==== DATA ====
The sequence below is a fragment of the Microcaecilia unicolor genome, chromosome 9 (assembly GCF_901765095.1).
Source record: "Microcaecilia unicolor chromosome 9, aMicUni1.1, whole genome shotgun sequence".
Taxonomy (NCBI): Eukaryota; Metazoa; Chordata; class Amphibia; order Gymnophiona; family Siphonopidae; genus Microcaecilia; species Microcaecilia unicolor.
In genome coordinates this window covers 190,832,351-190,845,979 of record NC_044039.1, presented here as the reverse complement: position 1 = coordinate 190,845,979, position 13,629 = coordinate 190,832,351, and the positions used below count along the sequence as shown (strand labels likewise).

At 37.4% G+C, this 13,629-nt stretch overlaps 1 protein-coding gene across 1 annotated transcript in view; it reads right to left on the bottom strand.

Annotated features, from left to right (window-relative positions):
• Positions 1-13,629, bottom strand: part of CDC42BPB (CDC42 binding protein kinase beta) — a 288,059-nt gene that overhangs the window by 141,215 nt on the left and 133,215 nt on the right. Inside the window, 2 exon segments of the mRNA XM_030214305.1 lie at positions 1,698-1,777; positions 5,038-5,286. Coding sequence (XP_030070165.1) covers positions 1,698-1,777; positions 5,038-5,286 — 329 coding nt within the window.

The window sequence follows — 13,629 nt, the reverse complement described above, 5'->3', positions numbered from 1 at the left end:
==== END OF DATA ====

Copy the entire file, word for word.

The sequence below is a fragment of the Microcaecilia unicolor genome, chromosome 9 (assembly GCF_901765095.1).
Source record: "Microcaecilia unicolor chromosome 9, aMicUni1.1, whole genome shotgun sequence".
Taxonomy (NCBI): Eukaryota; Metazoa; Chordata; class Amphibia; order Gymnophiona; family Siphonopidae; genus Microcaecilia; species Microcaecilia unicolor.
In genome coordinates this window covers 190,832,351-190,845,979 of record NC_044039.1, presented here as the reverse complement: position 1 = coordinate 190,845,979, position 13,629 = coordinate 190,832,351, and the positions used below count along the sequence as shown (strand labels likewise).

At 37.4% G+C, this 13,629-nt stretch overlaps 1 protein-coding gene across 1 annotated transcript in view; it reads right to left on the bottom strand.

Annotated features, from left to right (window-relative positions):
• Positions 1-13,629, bottom strand: part of CDC42BPB (CDC42 binding protein kinase beta) — a 288,059-nt gene that overhangs the window by 141,215 nt on the left and 133,215 nt on the right. Inside the window, 2 exon segments of the mRNA XM_030214305.1 lie at positions 1,698-1,777; positions 5,038-5,286. Coding sequence (XP_030070165.1) covers positions 1,698-1,777; positions 5,038-5,286 — 329 coding nt within the window.

The window sequence follows — 13,629 nt, the reverse complement described above, 5'->3', positions numbered from 1 at the left end: